Richey spent the afternoon of Friday 24 November 2017 at her sister Rachel's house in midtown Toronto, sharing a meal, games, and conversation.[5] Richey left the house around 11:30 pm and went to the nearby Church Street strip for a night out with Ryley Simard, a high school friend from North Bay who she hadn't seen in two and a half years. They went to Crews & Tango, a drag bar on Church Street[2] which was popular with students and young people.[6]

According to Simard, they'd consumed a lot of alcohol before they left the bar, sometime after 1:30 am.[2] They walked to Dundonald Street, one block north of Wellesley Street East, and stopped outside a house to talk with the woman who lived there and an unidentified man. Simard said she received a 4 am text from her boyfriend requesting that she return home, and walked to the College Street streetcar.[2]

Rachel sent text messages to Richey the next morning starting at 8:45 am but didn't hear back, and by evening realized that the messages hadn't been delivered. Rachel then started phoning hospitals and the police.[2]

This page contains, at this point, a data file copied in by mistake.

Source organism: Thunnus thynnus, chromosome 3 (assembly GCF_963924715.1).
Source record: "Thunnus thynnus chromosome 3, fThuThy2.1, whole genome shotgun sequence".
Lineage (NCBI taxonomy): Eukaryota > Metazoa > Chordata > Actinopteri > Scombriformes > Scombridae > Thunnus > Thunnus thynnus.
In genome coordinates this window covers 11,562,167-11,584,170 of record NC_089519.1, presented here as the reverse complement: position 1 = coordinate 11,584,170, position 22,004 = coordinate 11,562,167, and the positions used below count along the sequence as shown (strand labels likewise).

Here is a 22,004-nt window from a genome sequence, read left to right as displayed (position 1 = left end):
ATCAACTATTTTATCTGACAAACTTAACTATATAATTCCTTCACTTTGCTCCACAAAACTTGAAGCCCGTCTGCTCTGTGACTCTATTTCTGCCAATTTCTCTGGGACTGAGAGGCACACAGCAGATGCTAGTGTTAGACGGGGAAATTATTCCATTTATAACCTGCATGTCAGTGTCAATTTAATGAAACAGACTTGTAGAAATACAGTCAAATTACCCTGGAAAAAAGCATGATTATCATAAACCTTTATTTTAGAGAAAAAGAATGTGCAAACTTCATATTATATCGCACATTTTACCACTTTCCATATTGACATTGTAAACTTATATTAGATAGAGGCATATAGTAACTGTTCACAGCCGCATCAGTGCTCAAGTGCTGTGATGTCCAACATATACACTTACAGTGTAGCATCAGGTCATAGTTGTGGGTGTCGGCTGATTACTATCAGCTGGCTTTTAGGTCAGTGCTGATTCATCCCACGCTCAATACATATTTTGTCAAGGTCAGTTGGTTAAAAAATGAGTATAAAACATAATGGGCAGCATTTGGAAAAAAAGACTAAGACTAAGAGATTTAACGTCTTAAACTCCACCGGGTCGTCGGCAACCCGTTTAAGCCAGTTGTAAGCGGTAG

Richey had used the same account as her mother for her Fitbit[1] and used her mother's credit card for her Uber account.[2] From these accounts the family had received a message that Richey had taken about 300 steps after 3 am,[7] followed by a sequence of 4 am notifications which indicated she had requested a ride from Uber that was then cancelled, though it was unclear who had cancelled the trip.[2]

A missing persons investigation was initiated by officers from Toronto Police Service (TPS) 41 Division in the east end of the city, where Richey had previously lived, rather than 51 Division where she was last seen.[8] TPS stated on 28 November that they had few leads on Richey's whereabouts[9] and expressed concerns for her safety.[3]

On 27 November Richey's mother Christine Hermeston and other family members drove 4 hours from North Bay to search for the missing woman.[10][11] They spent the next two days putting up posters, handing out flyers, asking for information and organizing searches at Church and Wellesley.[4][12] On the afternoon of 29 November Hermeston and a friend took a closer look at a house closed for renovation, two doors from where Richey was last seen. Hermeston found her daughter's body at the bottom of a narrow stairwell to a basement apartment, which she said was like looking into a grave.[5]